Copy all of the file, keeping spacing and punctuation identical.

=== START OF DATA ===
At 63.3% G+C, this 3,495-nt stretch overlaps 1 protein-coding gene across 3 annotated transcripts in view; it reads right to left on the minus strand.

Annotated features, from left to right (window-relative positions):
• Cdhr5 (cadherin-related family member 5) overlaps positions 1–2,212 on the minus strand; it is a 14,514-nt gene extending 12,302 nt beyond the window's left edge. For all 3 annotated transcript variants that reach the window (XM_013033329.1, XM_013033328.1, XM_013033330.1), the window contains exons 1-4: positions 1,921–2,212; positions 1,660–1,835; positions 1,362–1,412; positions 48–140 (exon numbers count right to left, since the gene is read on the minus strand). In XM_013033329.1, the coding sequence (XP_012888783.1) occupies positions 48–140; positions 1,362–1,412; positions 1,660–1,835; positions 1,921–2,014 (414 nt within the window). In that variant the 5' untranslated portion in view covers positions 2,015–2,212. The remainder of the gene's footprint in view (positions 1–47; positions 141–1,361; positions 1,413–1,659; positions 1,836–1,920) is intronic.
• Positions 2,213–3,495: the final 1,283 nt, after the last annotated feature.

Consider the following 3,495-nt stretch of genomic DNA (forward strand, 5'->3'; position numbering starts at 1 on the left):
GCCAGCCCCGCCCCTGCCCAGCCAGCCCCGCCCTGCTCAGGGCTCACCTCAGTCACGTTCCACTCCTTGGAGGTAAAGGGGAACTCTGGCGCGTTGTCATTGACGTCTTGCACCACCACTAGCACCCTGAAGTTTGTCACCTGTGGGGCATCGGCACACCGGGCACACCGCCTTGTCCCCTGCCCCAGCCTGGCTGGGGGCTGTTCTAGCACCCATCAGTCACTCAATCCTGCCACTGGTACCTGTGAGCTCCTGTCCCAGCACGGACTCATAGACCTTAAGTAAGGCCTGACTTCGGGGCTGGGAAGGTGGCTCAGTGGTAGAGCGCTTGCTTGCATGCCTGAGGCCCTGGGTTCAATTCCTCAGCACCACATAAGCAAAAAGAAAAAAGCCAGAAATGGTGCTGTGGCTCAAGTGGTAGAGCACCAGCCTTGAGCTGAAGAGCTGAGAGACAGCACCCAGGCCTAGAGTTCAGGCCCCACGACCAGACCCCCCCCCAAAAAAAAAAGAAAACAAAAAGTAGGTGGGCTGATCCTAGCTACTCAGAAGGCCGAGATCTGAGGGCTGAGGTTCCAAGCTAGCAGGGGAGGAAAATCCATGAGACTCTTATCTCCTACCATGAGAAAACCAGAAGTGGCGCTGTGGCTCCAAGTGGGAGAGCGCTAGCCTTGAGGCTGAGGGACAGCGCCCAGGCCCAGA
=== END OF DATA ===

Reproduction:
At 63.3% G+C, this 3,495-nt stretch overlaps 1 protein-coding gene across 3 annotated transcripts in view; it reads right to left on the minus strand.

Annotated features, from left to right (window-relative positions):
• Cdhr5 (cadherin-related family member 5) overlaps positions 1–2,212 on the minus strand; it is a 14,514-nt gene extending 12,302 nt beyond the window's left edge. For all 3 annotated transcript variants that reach the window (XM_013033329.1, XM_013033328.1, XM_013033330.1), the window contains exons 1-4: positions 1,921–2,212; positions 1,660–1,835; positions 1,362–1,412; positions 48–140 (exon numbers count right to left, since the gene is read on the minus strand). In XM_013033329.1, the coding sequence (XP_012888783.1) occupies positions 48–140; positions 1,362–1,412; positions 1,660–1,835; positions 1,921–2,014 (414 nt within the window). In that variant the 5' untranslated portion in view covers positions 2,015–2,212. The remainder of the gene's footprint in view (positions 1–47; positions 141–1,361; positions 1,413–1,659; positions 1,836–1,920) is intronic.
• Positions 2,213–3,495: the final 1,283 nt, after the last annotated feature.

Consider the following 3,495-nt stretch of genomic DNA (forward strand, 5'->3'; position numbering starts at 1 on the left):
GCCAGCCCCGCCCCTGCCCAGCCAGCCCCGCCCTGCTCAGGGCTCACCTCAGTCACGTTCCACTCCTTGGAGGTAAAGGGGAACTCTGGCGCGTTGTCATTGACGTCTTGCACCACCACTAGCACCCTGAAGTTTGTCACCTGTGGGGCATCGGCACACCGGGCACACCGCCTTGTCCCCTGCCCCAGCCTGGCTGGGGGCTGTTCTAGCACCCATCAGTCACTCAATCCTGCCACTGGTACCTGTGAGCTCCTGTCCCAGCACGGACTCATAGACCTTAAGTAAGGCCTGACTTCGGGGCTGGGAAGGTGGCTCAGTGGTAGAGCGCTTGCTTGCATGCCTGAGGCCCTGGGTTCAATTCCTCAGCACCACATAAGCAAAAAGAAAAAAGCCAGAAATGGTGCTGTGGCTCAAGTGGTAGAGCACCAGCCTTGAGCTGAAGAGCTGAGAGACAGCACCCAGGCCTAGAGTTCAGGCCCCACGACCAGACCCCCCCCCAAAAAAAAAAGAAAACAAAAAGTAGGTGGGCTGATCCTAGCTACTCAGAAGGCCGAGATCTGAGGGCTGAGGTTCCAAGCTAGCAGGGGAGGAAAATCCATGAGACTCTTATCTCCTACCATGAGAAAACCAGAAGTGGCGCTGTGGCTCCAAGTGGGAGAGCGCTAGCCTTGAGGCTGAGGGACAGCGCCCAGGCCCAGA